What drew you to Bradford, do you have any links there?
Yes, a really good friend of mine, Neesha Champaneria is a stylist and she's from there. The reason I started going there was because of her, but also my sister lives there. She studied in Leeds and ended up moving to Bradford. So I've had a chance to really get to know it over the years through those people. I feel like it's a place that I really like escaping to, and I'm making more work there.
I’ve also filmed a documentary about Bradford, specifically about a grandson coming back to have a big conversation with grandma post-pandemic and discovering that his granddad was a famous Islamic poet. He understands the world and his home through his grandad's words. There's a really interesting part of the film, which is talking about how migrants came to Bradford during that time and why they came then, and what that experience was actually like, told through his grandma and his granddad's words.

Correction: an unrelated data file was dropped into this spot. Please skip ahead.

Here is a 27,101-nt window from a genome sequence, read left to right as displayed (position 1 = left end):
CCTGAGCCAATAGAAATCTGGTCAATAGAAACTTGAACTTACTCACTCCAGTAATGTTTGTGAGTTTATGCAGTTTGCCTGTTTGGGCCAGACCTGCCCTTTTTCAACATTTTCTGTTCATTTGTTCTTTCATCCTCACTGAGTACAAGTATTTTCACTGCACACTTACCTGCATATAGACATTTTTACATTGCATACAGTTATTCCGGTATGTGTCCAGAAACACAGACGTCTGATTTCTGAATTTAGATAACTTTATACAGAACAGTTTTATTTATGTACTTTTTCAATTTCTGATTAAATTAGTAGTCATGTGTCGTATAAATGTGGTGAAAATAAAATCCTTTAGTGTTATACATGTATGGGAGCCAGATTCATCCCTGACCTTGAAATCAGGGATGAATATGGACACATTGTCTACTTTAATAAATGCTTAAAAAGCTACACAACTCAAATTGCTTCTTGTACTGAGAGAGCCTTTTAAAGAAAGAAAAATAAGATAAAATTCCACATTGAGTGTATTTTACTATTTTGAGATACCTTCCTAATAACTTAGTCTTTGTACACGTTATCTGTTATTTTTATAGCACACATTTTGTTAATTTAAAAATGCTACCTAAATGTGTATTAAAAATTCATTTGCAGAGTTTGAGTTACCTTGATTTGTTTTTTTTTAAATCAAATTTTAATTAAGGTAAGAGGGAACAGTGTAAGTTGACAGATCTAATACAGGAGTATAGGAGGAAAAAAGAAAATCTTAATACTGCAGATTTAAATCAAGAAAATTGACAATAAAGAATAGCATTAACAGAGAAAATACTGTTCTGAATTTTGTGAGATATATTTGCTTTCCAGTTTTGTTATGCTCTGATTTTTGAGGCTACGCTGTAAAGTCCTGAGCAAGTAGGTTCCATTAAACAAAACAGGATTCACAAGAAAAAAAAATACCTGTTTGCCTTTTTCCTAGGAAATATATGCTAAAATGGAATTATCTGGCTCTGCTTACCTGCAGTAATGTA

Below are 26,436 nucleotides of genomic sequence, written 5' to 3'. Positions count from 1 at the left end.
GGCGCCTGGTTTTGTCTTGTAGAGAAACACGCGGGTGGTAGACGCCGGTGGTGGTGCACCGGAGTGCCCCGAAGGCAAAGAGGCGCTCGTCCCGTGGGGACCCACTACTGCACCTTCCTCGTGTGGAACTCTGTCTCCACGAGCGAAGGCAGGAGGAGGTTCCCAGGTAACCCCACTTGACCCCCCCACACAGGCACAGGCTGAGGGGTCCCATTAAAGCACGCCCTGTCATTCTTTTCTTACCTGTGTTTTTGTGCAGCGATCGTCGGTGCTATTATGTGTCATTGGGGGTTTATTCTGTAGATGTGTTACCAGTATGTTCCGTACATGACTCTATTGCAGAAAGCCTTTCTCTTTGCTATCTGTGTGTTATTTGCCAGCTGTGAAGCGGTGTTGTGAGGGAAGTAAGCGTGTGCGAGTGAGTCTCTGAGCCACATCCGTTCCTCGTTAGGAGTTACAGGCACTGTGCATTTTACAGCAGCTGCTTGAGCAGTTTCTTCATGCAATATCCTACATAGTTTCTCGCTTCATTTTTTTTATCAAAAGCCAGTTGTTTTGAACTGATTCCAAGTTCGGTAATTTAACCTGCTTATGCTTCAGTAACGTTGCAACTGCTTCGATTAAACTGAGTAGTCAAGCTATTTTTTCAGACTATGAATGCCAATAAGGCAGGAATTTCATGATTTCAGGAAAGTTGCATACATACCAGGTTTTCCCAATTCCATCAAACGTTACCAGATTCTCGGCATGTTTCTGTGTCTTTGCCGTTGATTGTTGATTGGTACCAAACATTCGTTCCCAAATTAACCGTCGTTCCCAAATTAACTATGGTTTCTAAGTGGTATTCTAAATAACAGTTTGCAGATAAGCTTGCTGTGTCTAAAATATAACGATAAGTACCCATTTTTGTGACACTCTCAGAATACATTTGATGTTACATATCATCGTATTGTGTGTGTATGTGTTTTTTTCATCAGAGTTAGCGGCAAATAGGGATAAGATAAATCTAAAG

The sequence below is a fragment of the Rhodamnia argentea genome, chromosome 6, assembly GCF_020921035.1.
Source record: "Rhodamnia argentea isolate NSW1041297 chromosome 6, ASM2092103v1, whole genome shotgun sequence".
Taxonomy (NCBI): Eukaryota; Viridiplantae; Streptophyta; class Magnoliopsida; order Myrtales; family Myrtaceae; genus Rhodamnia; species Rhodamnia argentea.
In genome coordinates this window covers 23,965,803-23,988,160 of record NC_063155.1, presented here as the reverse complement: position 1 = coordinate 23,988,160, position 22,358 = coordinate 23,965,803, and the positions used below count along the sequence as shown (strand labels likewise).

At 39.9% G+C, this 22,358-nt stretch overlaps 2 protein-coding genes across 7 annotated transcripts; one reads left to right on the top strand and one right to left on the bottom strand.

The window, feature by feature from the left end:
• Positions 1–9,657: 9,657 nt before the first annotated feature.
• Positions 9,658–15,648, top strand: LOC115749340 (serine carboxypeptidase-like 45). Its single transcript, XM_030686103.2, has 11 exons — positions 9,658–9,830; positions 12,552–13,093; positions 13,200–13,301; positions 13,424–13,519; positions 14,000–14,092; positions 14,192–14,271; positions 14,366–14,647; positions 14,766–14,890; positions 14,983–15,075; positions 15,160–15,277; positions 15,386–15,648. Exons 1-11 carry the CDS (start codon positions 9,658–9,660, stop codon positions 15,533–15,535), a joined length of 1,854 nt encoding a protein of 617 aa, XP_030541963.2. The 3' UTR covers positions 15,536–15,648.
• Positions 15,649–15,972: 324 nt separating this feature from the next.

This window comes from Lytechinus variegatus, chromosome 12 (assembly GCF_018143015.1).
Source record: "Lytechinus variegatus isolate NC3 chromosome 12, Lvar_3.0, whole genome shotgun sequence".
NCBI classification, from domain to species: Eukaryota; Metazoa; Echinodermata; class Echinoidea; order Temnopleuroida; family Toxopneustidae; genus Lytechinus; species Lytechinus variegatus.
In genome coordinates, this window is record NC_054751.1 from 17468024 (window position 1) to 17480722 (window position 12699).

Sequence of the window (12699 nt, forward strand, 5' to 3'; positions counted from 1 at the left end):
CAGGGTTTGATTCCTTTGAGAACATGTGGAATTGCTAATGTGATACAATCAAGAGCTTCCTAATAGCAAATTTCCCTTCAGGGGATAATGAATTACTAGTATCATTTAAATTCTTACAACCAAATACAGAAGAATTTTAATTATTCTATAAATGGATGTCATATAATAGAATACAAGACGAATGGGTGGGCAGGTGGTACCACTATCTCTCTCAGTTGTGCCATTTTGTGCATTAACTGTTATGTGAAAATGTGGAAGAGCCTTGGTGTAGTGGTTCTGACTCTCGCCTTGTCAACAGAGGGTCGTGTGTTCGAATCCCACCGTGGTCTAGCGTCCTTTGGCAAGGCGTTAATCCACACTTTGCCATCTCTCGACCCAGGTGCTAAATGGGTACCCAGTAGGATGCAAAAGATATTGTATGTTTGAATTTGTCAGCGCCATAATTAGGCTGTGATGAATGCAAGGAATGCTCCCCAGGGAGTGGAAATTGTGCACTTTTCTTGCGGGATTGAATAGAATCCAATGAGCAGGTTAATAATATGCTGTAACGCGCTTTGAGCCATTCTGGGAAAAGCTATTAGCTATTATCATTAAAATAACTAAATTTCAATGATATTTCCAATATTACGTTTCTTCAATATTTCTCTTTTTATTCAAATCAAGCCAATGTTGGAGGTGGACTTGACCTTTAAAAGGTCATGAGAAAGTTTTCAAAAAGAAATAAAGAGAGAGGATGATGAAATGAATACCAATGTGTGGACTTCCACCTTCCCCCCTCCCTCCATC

Sounds amazing. Would you say it's linked to the Brotherhood series?
Brotherhood is really one of the first portrait series I made when I decided to give this photography thing a go. There is a sort of overarching theme in some of my work, which is about masculinity. I really made that series as a way of understanding masculine figures, specifically in British South Asian culture. Brotherhood is about the spectrum of masculinity.
How did you go about choosing the people to capture in the series?
Some of those people were close to me or within my network. It was very sporadic and spontaneous. I spent time talking to them all and invited them down to have a sitting with me. I shot all the portraits in a couple of days. It was very affirming that I wanted to continue doing photography. At that point, I realised the power that I could actually have with the camera, and that it could actually help me understand and see the world in a different way.
And what do you find really important for a portrait? Do you pay attention to the clothing, the composition?
Firstly, where possible it's the conversation and the actual connection that you have with the person. It's about that person's identity coming through, whether that is through clothing, through conversation, the light or their environment. It's just trying to capture as much of that as possible. For some portraits, that can also be trying to capture someone in a natural environment, or sometimes it can be a little bit more posed, presenting that person in quite an empowered way. That's what I try to capture within my work.
And do you find it easy to take photos of close friends and family or is it more difficult than taking photos of strangers?